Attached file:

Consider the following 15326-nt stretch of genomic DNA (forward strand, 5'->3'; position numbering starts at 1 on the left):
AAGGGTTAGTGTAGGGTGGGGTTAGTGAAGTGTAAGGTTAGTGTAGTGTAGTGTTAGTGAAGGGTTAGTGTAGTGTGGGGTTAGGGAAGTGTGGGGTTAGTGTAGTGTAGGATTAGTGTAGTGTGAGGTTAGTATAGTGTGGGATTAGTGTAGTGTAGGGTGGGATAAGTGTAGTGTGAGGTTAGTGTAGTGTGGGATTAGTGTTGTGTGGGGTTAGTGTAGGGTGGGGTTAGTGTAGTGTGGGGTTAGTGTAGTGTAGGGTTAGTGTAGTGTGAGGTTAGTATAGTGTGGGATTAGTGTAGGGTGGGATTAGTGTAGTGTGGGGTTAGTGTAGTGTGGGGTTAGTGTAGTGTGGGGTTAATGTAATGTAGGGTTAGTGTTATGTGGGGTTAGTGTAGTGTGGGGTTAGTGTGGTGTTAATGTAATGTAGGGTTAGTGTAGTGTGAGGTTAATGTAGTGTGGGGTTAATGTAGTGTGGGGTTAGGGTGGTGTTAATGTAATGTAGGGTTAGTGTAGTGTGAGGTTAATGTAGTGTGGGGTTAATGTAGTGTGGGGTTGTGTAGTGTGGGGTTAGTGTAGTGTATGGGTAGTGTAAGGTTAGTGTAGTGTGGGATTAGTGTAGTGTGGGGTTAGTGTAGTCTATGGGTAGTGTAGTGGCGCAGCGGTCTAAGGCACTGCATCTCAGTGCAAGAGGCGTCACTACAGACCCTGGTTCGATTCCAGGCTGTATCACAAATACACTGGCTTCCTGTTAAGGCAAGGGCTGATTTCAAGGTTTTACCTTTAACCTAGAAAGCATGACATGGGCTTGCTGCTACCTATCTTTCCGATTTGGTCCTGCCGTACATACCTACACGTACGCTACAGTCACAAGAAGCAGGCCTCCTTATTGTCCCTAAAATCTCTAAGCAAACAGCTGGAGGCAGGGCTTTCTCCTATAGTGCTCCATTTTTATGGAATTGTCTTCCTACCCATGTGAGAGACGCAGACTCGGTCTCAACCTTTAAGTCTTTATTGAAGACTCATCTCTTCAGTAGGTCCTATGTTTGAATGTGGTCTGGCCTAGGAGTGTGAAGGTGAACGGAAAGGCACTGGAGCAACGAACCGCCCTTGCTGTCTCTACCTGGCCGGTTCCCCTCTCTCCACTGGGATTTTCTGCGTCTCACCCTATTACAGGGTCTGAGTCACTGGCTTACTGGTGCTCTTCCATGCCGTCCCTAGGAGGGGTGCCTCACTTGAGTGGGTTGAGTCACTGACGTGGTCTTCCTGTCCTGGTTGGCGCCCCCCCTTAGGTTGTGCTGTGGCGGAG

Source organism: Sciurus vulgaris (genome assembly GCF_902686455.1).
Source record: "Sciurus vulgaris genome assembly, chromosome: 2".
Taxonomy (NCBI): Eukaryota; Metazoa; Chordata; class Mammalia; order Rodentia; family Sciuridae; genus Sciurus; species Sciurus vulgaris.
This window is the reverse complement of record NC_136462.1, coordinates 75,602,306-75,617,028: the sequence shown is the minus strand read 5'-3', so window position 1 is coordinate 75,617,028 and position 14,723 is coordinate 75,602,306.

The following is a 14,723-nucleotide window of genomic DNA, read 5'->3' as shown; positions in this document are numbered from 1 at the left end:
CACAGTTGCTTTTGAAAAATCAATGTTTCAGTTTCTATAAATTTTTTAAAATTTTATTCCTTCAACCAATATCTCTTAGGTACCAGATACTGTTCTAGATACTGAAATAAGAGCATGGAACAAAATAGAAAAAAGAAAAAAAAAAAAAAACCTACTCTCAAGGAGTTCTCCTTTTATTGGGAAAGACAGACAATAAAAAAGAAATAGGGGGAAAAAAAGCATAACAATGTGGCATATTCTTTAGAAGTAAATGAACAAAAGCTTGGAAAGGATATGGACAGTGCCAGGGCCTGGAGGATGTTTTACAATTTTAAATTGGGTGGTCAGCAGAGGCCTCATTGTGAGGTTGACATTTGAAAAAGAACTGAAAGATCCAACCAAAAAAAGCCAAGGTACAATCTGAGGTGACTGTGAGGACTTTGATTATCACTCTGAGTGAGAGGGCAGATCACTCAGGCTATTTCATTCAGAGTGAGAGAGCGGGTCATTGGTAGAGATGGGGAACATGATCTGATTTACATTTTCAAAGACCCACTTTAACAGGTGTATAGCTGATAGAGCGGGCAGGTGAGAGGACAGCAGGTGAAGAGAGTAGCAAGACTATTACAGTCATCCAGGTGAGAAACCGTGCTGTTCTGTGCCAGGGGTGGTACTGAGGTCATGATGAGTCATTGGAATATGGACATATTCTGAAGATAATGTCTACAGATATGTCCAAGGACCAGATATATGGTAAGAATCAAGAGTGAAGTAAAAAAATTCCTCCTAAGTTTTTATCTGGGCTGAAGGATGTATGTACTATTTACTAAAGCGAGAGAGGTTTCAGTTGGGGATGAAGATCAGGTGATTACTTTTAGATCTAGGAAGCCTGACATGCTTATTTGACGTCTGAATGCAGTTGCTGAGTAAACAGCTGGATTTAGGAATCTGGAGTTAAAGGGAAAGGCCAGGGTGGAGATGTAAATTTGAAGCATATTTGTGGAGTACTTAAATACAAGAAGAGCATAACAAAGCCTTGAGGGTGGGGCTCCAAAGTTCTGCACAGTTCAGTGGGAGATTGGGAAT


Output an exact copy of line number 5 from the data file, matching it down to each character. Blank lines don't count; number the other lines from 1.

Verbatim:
Taxonomy (NCBI): Eukaryota; Metazoa; Chordata; class Mammalia; order Rodentia; family Sciuridae; genus Sciurus; species Sciurus vulgaris.